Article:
Dialing in with Tommy McFly

May 7, 2018

One cool winter morning as offices buzzed to life across the city, the team at 94.7 Fresh FM in Washington, D.C., had already been at work for hours, spinning tunes and entertaining drivers on their morning commute.

Producers hurried through the halls and an enormous flat box leaned against the wall by the progaming director’s office. Inside the box: a giant plaque from DJ Khaled. The famous DJ and record producer sent the plaque to the station as a “thank you” for the station’s work promoting his music.

Soon, it would be hung alongside many others lining the station’s walls – plaques from artists including Lenny Kravitz, Taylor Swift, Jason Derulo, Blondie and many others.

For any other office, a gift from a megastar would be extraordinary. For 94.7 Fresh FM, it’s just another day in radio.

Radio Builds Excitement Around Artists

Tommy McFly, host of “The Tommy Show” on 94.7 Fresh FM with his friends Kelly and Jen every morning from 6 -10 a.m., said artists thank radio because radio showcases their music and builds excitement among listeners (the people 94.7 Fresh FM calls its “Fresh Family.”)

“It (radio) makes you want to buy their concert tickets, it makes you want to buy their T-shirts and it makes you want to download their albums,” said McFly, who has been an on-air host since he was 15 years old.

Radio: A Platform for Up-And-Coming Artists

On the weekend, the station airs Fresh Discoveries, a show featuring new music from big stars and lesser known artists. “We give them a platform and a chance to be heard,” McFly said.

94.7 Fresh FM was one of the first stations to play music by the artist Rachel Platten, whose song “Fight Song” topped charts across the world, before she was famous.

“When she comes to D.C., she comes in and she loves telling that story of how Fresh took a chance on her before she was signed to a label, played her music and promoted her,” McFly said.

The Secret to Celebrity Scoops

McFly and his co-hosts spend a lot of air-time talking about music and artists, from Lady Gaga’s new wine brand to Justin Timberlake’s new album and Pink’s tour. And the stars talk to McFly and his co-hosts, too. The “Tommy Show’s” celebrity scoops have even made the national entertainment news.

McFly says there’s a clear reason stars talk openly on “The Tommy Show.” “Our show is about real people and real stories,” he explained.

Bringing the Community In

The same openness that gets celebrities talking is the same openness that draws in listeners. Once a month, listeners descend on the station for a catered breakfast and  a live taping of “The Tommy Show.”

“People who show up for Tommy Show Live come from every corner of the region and every demographic,” McFly explained. Many listeners get involved in the station’s other activities.

“Our mantra on The Tommy Show is ‘Get Involved,’” McFly said. “We ask our Fresh Family to get involved, we ask our advertisers to get involved and we ask our community to get involved with topics and opportunities that are really important…causes we can help.”

Mobilizing to Serve the Community

Each year, the station rallies members of the “Fresh Family” to support Wreaths Across America in its mission to place wreaths at Arlington National Cemetery for the holidays and then take them down in January.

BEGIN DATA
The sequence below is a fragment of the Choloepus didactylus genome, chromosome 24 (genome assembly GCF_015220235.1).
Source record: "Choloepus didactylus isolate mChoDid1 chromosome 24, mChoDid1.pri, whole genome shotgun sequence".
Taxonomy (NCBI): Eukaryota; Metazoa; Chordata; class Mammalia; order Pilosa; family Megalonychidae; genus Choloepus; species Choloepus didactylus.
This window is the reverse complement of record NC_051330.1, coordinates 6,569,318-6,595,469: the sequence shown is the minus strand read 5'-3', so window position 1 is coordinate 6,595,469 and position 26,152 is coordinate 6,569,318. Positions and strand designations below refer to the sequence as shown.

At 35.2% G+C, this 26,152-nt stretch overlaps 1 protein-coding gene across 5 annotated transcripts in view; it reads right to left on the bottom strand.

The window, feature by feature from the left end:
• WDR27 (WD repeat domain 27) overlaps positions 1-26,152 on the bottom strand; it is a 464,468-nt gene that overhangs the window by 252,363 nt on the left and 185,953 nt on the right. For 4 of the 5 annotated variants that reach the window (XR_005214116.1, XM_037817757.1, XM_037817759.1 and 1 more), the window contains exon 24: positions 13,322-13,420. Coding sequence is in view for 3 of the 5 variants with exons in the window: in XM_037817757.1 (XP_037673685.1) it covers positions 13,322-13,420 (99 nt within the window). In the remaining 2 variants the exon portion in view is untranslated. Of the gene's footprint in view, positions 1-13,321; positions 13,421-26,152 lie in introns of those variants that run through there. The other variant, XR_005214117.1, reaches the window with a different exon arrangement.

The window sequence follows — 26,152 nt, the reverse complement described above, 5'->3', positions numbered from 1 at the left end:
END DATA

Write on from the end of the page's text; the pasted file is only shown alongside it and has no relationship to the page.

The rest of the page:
McFly serves as board chair for Best Buddies in the Capital Region, an organization devoted to helping people with disabilities find friendship, jobs and opportunities. It all started when the organization invited him to emcee an event and snowballed from there. Now, McFly uses his platform to promote the cause.

In 2017, the station raised $300,000 for the Best Buddies Capital Region Prom, a fun event for adults and students which the station supports every year.

“It’s the belief of our station manager and our radio station that we should be involved in that, so I am able to promote that and tell those stories and encourage other people to embrace people who are different from us…who have all different abilities,” McFly said.

It doesn’t end there. Every year, McFly and his co-hosts deliver 3,000 cupcakes to local teachers getting their rooms ready for schoolchildren coming back to school after the summer break.

“Kelly, Jen and I hit the pavement, we put hundreds of miles on the station vehicle, and we hand deliver all of these cupcakes,” McFly said. “It’s one more thing that radio can do to improve our community and put a smile on faces.”

Radio Inherently Different from Other Mediums

Community service, love of music and human interaction … all this is what makes radio different from other mediums, McFly explained.
“Radio is so different from any other platform because it is a living, breathing thing and there are humans on the other end of that broadcast,” McFly said. “You can have a community with your audience, you can share ideas…it is a two-way dialogue, compared to just a computer somewhere throwing songs at you.”

He said radio can also inspire listeners to engage in their communities. “We encourage our audience to get involved and to be a part of what is going on, over the air,” McFly said. “A computer in a closet can never do that.”

Performance Tax Would Hurt Radio

McFly said a proposed performance tax would hurt the station by adding excess costs. He said radio is already helping artists generate revenue.

“We play songs – those are advertisements for the artists,” McFly said. “Radio is there to create excitement, to create engagement and to share a common thing: music.”

He said that if stations couldn’t play music on the radio in the future, it could hurt labels more than radio. He said radio has been – and will continue to be – an essential part of people’s lives.

“Radio evolves,” McFly said. “Radio continues to engage people, to be a part of the community and to have that excitement and that local flair that brings people back.”